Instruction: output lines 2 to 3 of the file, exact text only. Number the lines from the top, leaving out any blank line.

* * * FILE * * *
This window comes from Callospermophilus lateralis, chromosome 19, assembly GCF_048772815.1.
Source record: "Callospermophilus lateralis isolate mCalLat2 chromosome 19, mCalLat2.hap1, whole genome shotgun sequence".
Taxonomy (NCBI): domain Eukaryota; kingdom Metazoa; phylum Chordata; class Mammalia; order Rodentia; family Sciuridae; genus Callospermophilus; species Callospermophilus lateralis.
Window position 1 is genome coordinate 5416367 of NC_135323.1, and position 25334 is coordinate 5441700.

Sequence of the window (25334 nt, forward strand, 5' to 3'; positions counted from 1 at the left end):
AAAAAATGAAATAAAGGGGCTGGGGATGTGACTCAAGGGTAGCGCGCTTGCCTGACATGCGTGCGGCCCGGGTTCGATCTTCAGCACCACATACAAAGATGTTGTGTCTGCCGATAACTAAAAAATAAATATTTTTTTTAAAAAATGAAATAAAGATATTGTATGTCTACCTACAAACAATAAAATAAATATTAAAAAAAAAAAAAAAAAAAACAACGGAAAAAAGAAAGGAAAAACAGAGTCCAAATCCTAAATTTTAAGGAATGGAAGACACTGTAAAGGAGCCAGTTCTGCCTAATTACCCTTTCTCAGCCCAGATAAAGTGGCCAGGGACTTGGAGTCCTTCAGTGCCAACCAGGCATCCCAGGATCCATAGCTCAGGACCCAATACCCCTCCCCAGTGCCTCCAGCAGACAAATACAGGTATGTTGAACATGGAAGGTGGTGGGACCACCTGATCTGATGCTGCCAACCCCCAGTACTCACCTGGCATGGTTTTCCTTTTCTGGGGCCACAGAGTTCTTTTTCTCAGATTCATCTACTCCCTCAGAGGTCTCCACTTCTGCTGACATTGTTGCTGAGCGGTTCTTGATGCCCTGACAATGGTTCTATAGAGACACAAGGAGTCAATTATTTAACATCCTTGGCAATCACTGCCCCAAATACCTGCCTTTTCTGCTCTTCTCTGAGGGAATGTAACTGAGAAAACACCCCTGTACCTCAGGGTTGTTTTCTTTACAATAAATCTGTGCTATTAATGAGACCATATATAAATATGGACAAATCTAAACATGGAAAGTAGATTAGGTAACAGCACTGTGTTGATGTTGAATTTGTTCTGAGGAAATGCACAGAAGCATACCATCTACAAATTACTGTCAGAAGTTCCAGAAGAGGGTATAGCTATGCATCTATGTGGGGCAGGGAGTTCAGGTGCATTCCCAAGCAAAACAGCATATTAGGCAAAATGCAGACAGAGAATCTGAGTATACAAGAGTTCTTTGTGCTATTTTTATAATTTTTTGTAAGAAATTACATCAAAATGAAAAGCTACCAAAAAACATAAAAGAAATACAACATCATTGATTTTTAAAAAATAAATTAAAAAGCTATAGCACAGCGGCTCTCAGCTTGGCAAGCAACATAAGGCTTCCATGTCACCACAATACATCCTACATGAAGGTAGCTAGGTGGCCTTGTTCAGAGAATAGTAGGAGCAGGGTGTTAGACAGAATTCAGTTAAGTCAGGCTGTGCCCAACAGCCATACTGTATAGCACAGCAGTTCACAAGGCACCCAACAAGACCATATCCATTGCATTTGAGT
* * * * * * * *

Source record: "Callospermophilus lateralis isolate mCalLat2 chromosome 19, mCalLat2.hap1, whole genome shotgun sequence".
Taxonomy (NCBI): domain Eukaryota; kingdom Metazoa; phylum Chordata; class Mammalia; order Rodentia; family Sciuridae; genus Callospermophilus; species Callospermophilus lateralis.